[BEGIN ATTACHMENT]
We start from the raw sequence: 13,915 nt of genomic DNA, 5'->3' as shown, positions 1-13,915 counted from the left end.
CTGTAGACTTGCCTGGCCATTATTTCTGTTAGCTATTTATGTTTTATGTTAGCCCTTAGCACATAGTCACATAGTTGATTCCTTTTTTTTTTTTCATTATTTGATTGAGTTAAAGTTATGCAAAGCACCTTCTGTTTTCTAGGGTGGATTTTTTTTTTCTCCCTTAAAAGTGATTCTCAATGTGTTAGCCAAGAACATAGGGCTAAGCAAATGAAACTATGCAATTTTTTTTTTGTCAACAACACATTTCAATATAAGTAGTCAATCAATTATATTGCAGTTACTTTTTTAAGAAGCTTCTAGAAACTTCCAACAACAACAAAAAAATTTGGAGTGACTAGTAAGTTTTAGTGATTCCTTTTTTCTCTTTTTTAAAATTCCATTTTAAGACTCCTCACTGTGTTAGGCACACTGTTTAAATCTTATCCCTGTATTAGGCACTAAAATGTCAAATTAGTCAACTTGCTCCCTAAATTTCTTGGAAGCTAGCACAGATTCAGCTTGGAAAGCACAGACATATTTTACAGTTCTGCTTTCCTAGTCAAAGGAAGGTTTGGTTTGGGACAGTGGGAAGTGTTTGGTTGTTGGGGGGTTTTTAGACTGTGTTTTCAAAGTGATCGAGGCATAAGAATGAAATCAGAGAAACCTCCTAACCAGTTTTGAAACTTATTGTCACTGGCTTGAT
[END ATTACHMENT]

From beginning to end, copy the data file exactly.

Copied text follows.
We start from the raw sequence: 13,915 nt of genomic DNA, 5'->3' as shown, positions 1-13,915 counted from the left end.
CTGTAGACTTGCCTGGCCATTATTTCTGTTAGCTATTTATGTTTTATGTTAGCCCTTAGCACATAGTCACATAGTTGATTCCTTTTTTTTTTTTCATTATTTGATTGAGTTAAAGTTATGCAAAGCACCTTCTGTTTTCTAGGGTGGATTTTTTTTTTCTCCCTTAAAAGTGATTCTCAATGTGTTAGCCAAGAACATAGGGCTAAGCAAATGAAACTATGCAATTTTTTTTTTGTCAACAACACATTTCAATATAAGTAGTCAATCAATTATATTGCAGTTACTTTTTTAAGAAGCTTCTAGAAACTTCCAACAACAACAAAAAAATTTGGAGTGACTAGTAAGTTTTAGTGATTCCTTTTTTCTCTTTTTTAAAATTCCATTTTAAGACTCCTCACTGTGTTAGGCACACTGTTTAAATCTTATCCCTGTATTAGGCACTAAAATGTCAAATTAGTCAACTTGCTCCCTAAATTTCTTGGAAGCTAGCACAGATTCAGCTTGGAAAGCACAGACATATTTTACAGTTCTGCTTTCCTAGTCAAAGGAAGGTTTGGTTTGGGACAGTGGGAAGTGTTTGGTTGTTGGGGGGTTTTTAGACTGTGTTTTCAAAGTGATCGAGGCATAAGAATGAAATCAGAGAAACCTCCTAACCAGTTTTGAAACTTATTGTCACTGGCTTGAT